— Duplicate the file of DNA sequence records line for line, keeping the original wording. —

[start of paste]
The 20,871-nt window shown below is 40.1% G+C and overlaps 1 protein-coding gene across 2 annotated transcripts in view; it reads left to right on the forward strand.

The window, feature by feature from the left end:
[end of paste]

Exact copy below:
The 20,871-nt window shown below is 40.1% G+C and overlaps 1 protein-coding gene across 2 annotated transcripts in view; it reads left to right on the forward strand.

The window, feature by feature from the left end: